A Tale of Two Cities, Volume 2

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Sheldon, 1863
159 Reviews

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User Review  - wealhtheowwylfing - LibraryThing

A drunkard loser lawyer is pulled into the drama of the Darnay family, who foolishly returned to post-revolutionary France. Sydney Carton defends them as best he can, but the wheels of revolution and vengeance will not be stopped for long. My second favorite Dickens novel. Read full review

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User Review  - Karin7 - LibraryThing

I was quite surprised at how much I liked this novel, but have written so many reviews today, I'm spent. Suffice to say that I particularly liked the ending. Read full review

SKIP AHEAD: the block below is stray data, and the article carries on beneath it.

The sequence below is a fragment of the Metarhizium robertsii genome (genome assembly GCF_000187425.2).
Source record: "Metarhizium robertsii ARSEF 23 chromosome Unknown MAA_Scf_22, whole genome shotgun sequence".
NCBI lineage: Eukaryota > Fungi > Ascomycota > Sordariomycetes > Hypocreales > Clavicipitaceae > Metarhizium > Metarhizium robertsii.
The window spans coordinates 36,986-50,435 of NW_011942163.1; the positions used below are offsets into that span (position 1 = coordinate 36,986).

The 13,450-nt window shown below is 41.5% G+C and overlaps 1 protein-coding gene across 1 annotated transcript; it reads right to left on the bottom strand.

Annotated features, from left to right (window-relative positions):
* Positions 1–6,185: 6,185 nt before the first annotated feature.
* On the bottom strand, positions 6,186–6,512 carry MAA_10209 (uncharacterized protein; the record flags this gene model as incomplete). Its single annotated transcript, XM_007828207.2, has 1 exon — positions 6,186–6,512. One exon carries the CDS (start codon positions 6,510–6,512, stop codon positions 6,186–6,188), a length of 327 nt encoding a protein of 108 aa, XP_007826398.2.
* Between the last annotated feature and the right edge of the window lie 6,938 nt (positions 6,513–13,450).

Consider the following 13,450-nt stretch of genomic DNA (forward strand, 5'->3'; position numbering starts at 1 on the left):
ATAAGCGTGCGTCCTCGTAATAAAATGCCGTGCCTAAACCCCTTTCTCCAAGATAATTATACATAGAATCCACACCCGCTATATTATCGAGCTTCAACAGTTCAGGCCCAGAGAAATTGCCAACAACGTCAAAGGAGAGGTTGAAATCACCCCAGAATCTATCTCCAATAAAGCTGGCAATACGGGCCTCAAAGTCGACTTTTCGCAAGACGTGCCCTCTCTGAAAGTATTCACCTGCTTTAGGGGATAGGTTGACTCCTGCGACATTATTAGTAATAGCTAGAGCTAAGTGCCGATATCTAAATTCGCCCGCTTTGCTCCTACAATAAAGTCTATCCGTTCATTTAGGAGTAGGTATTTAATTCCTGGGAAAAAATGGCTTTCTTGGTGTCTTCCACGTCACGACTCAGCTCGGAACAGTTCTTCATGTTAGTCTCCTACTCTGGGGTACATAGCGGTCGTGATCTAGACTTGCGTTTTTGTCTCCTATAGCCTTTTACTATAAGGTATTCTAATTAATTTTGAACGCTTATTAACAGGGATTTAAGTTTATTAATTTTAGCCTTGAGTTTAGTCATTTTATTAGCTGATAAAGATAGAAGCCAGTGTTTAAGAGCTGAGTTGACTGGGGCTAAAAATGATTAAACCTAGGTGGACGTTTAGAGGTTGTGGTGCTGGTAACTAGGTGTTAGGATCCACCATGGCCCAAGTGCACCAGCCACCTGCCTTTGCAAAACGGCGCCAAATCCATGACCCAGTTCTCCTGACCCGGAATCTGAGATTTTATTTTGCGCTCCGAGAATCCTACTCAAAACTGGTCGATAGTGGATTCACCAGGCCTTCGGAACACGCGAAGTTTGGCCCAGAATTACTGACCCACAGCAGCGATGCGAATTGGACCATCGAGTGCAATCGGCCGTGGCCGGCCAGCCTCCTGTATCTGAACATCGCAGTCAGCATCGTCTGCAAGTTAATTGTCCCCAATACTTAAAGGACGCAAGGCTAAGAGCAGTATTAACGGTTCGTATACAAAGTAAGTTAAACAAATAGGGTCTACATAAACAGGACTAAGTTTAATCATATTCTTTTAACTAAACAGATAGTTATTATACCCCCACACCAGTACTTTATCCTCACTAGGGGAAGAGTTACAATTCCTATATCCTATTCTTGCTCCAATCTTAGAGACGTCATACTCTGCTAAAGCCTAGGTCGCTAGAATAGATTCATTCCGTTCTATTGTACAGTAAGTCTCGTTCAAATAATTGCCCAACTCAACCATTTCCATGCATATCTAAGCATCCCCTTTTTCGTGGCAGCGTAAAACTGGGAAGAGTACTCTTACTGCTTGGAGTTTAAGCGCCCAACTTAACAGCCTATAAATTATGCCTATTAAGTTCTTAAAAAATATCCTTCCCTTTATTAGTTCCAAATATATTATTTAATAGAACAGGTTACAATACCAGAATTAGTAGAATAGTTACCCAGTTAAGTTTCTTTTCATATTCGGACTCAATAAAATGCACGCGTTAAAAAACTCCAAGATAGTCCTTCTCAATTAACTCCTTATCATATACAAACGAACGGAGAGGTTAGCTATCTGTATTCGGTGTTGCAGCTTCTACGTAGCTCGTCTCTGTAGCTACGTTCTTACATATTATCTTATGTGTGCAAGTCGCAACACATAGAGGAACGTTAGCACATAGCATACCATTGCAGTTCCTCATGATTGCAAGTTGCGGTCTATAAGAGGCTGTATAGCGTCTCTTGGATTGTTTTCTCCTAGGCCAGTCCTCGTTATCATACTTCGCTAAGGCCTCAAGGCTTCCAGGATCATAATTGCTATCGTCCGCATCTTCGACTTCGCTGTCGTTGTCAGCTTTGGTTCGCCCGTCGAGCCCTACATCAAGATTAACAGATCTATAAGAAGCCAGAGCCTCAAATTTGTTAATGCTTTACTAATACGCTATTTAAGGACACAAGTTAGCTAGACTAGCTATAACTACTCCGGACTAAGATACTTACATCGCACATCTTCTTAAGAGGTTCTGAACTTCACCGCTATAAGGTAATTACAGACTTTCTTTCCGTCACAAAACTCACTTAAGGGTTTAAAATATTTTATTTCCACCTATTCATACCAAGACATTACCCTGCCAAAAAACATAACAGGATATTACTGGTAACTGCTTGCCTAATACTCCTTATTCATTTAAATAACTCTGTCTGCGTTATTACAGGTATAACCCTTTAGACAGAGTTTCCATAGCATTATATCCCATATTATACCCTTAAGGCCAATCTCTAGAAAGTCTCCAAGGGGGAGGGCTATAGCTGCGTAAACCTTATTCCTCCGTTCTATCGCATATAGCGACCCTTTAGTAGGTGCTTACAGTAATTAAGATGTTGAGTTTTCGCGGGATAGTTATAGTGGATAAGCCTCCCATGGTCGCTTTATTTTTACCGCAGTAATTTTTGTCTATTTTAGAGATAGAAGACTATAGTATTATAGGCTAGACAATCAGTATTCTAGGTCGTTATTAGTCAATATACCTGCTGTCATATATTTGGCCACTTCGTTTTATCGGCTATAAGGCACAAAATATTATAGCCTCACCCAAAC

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Page 256 - I am the Resurrection and the Life, saith the Lord; he that believeth in me, though he were dead, yet shall he live: and whosoever liveth and believeth in me shall never die." The murmuring of many voices, the upturning of many faces, the pressing on of many footsteps in the outskirts of the crowd, so that it swells forward in a mass, like one great heave of water, all flashes away. Twenty-three. They said of him, about the city that night, that it was the peacefullest man's face ever beheld there....
Page 255 - Or you to me," says Sydney Carton. "Keep your eyes upon me, dear child, and mind no other object." "I mind nothing while I hold your hand. I shall mind nothing when I let it go, if they are rapid." "They will be rapid. Fear not!" The two stand in the fast-thinning throng of victims, but they speak as if they were alone. Eye to eye, voice to voice, hand to hand, heart to heart, these two children of the Universal Mother, else so wide apart and differing, have come together on the dark highway, to...

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